Theoretical astrophysicist Norman Murray has been awarded the distinguished Dannie Heineman Prize for Astrophysics by the American Institute of Physics (AIP) and the American Astronomical Society (AAS).
“It’s both thrilling and humbling,” says Murray, former director of U of T’s Canadian Institute for Theoretical Astrophysics (CITA). “I look at the names of people who’ve received the Heineman in the past and it's an impressive list.
“There are at least six Nobel laureates, including Joe Taylor, Riccardo Giaconni and Jim Peebles, who is Canadian. The field of astronomy has exploded, experiencing great growth over the last half century. Many of the Heineman Prize winners were instrumental in that growth. As a young physicist, I knew of their work, but never thought I’d be associated with them in this way.”
The Heineman committee selected Murray “for his deep theoretical insight into an exceptionally broad range of astrophysical phenomena, including the dynamics of planetary systems, accretion disk winds in active galactic nuclei, and star formation and feedback in galaxies.”
“We are thrilled to see this year's Heineman Prize go to Norm,” says Juna Kollmeier, current director of CITA. “In an age of hyperspecialization, it's particularly important that the AAS and AIP prize selection committee has chosen to shine a light on broad and creative theorists like Norm whose range of contributions spans from detecting planets to understanding how galaxies form.”
The annual prize is funded by the Heineman Foundation and was established in 1979 to recognize outstanding mid-career work in the field of astrophysics. Former U of T winners include Richard Bond (CITA) and Scott Tremaine (CITA).
As the recipient of the prize, Murray will receive $10,000, a certificate at a future meeting of the AAS and the opportunity to give a talk at the gathering.
Murray holds a Canada Research Chair in Theoretical Astrophysics and adds the Heineman Prize to other recent honours. Among them, he was named a Fellow of the Royal Society of Canada in 2021 and a Fellow of the American Association for the Advancement of Science in 2020.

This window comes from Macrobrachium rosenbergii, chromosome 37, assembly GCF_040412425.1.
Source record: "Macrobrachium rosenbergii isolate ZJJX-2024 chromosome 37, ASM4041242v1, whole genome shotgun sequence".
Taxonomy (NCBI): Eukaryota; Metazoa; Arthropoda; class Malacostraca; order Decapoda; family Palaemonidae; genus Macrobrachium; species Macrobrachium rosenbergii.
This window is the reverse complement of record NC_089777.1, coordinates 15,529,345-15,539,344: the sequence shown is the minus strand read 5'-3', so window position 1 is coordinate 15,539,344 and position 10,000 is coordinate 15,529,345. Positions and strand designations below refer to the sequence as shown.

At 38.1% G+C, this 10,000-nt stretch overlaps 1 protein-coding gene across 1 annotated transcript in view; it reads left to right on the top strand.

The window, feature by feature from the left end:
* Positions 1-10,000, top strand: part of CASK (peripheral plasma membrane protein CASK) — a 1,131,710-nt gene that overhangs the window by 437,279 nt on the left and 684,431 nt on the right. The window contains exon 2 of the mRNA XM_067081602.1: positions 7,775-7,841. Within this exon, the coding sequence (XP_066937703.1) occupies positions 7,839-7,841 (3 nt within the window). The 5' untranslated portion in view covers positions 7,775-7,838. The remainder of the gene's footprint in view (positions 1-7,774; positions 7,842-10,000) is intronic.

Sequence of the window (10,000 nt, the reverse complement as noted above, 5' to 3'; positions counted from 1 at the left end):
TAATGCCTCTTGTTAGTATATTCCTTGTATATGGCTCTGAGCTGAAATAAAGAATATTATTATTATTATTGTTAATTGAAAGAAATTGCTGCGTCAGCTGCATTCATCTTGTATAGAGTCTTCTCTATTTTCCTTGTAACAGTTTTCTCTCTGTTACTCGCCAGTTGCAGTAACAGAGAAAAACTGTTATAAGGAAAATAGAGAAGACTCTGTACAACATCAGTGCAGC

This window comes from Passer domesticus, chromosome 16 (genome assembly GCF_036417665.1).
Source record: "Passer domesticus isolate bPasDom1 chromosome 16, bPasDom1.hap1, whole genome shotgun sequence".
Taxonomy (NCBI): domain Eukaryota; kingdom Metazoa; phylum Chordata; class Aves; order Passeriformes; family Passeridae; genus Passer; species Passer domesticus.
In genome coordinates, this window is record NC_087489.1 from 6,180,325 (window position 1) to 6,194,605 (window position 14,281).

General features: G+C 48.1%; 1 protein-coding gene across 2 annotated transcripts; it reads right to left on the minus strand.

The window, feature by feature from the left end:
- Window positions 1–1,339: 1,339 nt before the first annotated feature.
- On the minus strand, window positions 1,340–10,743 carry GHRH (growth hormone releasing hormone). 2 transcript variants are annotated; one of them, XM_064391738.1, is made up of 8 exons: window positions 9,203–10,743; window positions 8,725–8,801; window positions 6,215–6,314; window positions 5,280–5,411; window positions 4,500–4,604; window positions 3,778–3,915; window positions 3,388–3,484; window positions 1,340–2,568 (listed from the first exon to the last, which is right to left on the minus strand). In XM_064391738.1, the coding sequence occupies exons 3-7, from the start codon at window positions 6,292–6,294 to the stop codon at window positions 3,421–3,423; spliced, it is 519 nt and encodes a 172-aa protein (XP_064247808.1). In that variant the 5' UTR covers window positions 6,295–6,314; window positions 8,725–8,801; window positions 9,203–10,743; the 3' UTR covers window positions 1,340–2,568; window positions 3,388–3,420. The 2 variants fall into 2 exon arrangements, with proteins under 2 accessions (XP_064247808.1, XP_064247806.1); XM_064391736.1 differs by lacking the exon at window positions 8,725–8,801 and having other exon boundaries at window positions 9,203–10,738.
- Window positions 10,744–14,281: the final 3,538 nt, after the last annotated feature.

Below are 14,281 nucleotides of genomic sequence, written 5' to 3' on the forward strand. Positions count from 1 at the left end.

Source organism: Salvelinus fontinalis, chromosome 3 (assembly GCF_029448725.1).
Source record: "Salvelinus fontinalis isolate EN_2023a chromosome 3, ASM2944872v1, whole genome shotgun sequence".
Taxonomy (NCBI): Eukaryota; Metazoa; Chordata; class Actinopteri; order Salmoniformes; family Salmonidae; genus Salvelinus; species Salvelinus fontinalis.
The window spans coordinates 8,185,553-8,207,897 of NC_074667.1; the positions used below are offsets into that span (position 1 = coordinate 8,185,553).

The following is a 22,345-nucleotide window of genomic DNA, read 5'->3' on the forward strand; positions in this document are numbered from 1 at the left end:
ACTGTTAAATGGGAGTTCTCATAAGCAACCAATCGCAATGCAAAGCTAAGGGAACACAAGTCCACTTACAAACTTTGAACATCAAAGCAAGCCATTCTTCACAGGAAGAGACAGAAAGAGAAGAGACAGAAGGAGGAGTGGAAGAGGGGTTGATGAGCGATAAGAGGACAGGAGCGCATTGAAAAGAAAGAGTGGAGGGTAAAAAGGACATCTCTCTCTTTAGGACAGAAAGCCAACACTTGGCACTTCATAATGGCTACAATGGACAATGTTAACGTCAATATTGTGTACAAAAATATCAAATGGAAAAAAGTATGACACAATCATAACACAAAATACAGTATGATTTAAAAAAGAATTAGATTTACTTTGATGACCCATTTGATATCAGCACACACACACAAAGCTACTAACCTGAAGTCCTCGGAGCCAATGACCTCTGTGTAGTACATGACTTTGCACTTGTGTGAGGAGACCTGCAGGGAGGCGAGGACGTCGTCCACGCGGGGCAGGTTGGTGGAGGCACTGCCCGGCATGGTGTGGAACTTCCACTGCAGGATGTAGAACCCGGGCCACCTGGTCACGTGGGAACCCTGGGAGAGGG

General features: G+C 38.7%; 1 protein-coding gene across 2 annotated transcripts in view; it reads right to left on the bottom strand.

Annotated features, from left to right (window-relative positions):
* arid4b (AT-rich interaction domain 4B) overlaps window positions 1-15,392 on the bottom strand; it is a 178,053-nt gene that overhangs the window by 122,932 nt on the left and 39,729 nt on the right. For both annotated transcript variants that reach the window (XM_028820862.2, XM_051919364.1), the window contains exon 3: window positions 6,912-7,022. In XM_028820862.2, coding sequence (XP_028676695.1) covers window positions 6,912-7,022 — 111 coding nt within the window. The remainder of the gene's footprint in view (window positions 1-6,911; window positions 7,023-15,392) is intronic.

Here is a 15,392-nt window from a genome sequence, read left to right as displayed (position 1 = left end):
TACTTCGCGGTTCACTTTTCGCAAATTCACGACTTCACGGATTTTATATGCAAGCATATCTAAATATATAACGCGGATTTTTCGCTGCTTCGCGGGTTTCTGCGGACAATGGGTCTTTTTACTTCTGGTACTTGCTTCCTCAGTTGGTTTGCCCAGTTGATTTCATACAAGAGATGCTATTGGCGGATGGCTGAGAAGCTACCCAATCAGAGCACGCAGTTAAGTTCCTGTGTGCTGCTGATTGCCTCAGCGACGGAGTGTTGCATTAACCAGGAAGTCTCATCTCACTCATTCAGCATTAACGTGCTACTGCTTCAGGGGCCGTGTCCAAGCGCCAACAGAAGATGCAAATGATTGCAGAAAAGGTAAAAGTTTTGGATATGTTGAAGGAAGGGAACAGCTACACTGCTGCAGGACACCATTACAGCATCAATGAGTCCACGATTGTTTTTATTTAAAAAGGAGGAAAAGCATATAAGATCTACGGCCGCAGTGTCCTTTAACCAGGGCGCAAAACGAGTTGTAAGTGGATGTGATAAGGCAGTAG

He spoke to A&S News about his career and CITA.
Once you’d decided you were going to study astronomy, were there any significant turning points in your career?
I didn’t make the decision to study astronomy until my second postdoctoral position. I started out in physics, got my degree at Berkeley and then went to Queen Mary College of London to pursue nonlinear dynamics. Back then, in the mid-80s, nonlinear dynamics was fast becoming a branch of mathematics. I had no interest in doing that. So, I wrote to two people: a physicist working in fusion dynamics and Peter Goldreich, an astronomer at Caltech. Both offered me a position, but I decided to work with Peter.
Working with Peter changed the course of my career. Astronomy is chock full of puzzles, having to do with objects and systems that are incredibly fascinating. From the get-go, I found myself asking, “How does this stuff work?” Also, Peter taught me how to think. That changed how I approach not only physics and astronomy, but the world. And as Peter told it, he learned how to think from his graduate advisor, Thomas Gold, the famous astrophysicist.
CITA is a nationally supported research institute that began in 1984. Since its creation, what role has CITA played in Canadian astronomy?
The story of CITA is truly remarkable. Very few people were doing theoretical astrophysics in Canada prior to its creation. But once up and running, CITA drew people like Dick Bond and Scott Tremaine, who have been followed by a steady stream of others.
CITA is driven by the energy of its postdocs. They are a fun, dynamic group, up for anything in their research and, I might add, tenacious in their pursuit of science. Today, some 20 former CITA postdocs are faculty in universities across the country.
Clearly, CITA has had an enormous impact on Canadian astronomy. But the same can be said of the institute’s impact on theoretical astrophysics in general. CITA researchers participate in international collaborations and experiments. Such involvement pulls Canada into all kinds of projects world-wide. What immediately comes to mind is the research into the Cosmic Microwave Background. A new director recently took up the reins at CITA, and she is a dynamo, intent on continuing CITA’s profound influence on theoretical astrophysics. She brings impressive enthusiasm and vision to the task, and as director of the Sloan Digital Sky Survey - V, continues our involvement in large surveys. It’s going to be an exciting decade.